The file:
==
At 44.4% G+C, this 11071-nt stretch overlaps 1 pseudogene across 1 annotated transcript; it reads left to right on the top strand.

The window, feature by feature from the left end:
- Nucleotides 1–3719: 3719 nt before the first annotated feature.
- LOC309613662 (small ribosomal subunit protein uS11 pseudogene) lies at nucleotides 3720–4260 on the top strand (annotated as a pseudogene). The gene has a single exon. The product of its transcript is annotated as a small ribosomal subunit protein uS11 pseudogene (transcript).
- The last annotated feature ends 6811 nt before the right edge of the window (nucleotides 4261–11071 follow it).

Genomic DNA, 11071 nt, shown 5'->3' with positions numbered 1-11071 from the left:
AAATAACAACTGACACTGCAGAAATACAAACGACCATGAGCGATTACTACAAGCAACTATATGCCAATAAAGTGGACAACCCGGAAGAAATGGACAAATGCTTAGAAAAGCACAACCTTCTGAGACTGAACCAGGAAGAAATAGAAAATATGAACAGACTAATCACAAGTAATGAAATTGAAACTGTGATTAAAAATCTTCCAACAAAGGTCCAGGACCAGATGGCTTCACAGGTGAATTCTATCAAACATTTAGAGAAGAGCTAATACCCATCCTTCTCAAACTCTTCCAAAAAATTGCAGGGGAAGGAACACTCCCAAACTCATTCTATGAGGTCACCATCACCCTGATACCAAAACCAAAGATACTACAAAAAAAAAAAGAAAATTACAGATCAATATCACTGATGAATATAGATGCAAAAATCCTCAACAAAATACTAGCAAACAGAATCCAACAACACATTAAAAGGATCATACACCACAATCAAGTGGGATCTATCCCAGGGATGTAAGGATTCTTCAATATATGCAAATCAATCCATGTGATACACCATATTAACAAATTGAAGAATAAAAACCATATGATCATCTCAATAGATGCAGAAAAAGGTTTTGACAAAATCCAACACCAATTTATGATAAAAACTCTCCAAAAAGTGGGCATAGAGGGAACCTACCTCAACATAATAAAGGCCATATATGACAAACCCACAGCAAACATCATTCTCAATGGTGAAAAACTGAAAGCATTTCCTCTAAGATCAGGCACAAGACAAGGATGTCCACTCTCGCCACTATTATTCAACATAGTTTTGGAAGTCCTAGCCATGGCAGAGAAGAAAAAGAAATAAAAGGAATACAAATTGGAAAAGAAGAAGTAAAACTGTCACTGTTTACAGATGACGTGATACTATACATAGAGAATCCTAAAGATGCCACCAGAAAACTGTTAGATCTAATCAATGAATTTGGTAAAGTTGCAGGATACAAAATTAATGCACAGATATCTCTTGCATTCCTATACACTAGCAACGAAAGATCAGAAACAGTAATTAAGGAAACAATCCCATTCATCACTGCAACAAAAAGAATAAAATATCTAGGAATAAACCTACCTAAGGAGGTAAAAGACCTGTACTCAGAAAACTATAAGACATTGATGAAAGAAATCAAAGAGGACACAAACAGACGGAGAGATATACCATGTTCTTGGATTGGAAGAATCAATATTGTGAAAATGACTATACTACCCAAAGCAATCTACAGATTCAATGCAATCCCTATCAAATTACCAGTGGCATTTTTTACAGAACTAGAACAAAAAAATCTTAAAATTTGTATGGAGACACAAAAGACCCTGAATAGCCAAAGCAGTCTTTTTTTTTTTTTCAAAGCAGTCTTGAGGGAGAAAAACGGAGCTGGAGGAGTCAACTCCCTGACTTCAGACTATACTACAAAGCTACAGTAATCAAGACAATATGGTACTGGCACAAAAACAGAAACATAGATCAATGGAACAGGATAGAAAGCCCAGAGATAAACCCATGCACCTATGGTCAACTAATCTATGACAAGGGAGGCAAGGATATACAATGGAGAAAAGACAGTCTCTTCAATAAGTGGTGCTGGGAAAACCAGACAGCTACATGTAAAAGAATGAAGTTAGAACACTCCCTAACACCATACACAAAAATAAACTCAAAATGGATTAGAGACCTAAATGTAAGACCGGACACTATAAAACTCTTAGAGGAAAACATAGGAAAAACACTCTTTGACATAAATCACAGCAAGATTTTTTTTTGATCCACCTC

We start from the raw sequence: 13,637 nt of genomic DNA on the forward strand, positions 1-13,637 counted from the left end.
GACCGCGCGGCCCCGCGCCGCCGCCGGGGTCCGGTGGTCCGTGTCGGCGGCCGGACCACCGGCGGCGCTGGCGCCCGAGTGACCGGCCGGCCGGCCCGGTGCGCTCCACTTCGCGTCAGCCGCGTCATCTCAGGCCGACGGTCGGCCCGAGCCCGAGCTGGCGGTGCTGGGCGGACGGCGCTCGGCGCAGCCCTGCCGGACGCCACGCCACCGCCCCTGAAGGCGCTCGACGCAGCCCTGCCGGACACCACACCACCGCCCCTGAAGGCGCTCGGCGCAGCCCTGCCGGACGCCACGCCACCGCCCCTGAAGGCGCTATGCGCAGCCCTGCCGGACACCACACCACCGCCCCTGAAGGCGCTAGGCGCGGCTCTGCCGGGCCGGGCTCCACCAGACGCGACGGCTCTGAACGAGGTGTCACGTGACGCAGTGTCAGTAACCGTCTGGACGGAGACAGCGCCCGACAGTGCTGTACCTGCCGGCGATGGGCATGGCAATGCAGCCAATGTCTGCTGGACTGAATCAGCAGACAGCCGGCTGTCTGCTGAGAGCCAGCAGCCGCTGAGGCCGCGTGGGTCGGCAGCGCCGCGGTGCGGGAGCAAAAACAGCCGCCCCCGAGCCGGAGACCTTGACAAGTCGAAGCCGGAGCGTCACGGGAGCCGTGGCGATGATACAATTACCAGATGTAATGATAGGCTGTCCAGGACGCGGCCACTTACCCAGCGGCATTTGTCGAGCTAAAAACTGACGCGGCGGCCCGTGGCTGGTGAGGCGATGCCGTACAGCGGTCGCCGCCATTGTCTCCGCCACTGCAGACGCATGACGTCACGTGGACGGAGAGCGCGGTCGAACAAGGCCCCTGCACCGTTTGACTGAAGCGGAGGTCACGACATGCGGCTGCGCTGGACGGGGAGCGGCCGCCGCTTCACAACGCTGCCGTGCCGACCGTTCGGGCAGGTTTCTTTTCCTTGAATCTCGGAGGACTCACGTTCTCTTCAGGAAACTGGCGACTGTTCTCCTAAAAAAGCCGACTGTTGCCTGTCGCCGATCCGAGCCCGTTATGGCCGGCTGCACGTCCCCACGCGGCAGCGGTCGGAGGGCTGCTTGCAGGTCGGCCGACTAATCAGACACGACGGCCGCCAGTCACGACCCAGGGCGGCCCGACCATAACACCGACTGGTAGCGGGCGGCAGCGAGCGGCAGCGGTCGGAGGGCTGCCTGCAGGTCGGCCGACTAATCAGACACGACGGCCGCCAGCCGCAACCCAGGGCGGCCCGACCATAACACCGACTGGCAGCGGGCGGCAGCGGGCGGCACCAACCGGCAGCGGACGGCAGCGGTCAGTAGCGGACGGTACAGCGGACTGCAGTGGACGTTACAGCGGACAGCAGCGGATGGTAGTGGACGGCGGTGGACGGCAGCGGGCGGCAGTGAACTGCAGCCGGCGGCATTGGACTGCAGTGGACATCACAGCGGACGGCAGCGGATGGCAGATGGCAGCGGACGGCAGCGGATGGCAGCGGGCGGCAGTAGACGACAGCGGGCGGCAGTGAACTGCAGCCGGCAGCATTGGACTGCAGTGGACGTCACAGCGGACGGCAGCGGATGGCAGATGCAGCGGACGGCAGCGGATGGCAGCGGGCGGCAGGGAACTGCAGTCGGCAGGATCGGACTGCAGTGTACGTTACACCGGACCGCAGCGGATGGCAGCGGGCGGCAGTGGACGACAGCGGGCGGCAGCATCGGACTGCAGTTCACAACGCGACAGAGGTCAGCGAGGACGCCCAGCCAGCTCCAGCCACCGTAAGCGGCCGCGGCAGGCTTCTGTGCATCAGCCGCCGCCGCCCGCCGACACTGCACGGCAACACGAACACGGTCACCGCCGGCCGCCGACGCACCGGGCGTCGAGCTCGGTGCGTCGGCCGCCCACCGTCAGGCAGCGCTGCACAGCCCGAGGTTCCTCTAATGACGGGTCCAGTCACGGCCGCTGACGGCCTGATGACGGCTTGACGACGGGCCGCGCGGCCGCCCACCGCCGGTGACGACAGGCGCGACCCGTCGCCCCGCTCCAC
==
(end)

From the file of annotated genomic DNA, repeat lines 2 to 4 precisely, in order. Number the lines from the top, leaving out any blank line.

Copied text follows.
The window, feature by feature from the left end:
- Nucleotides 1–3719: 3719 nt before the first annotated feature.
- LOC309613662 (small ribosomal subunit protein uS11 pseudogene) lies at nucleotides 3720–4260 on the top strand (annotated as a pseudogene). The gene has a single exon. The product of its transcript is annotated as a small ribosomal subunit protein uS11 pseudogene (transcript).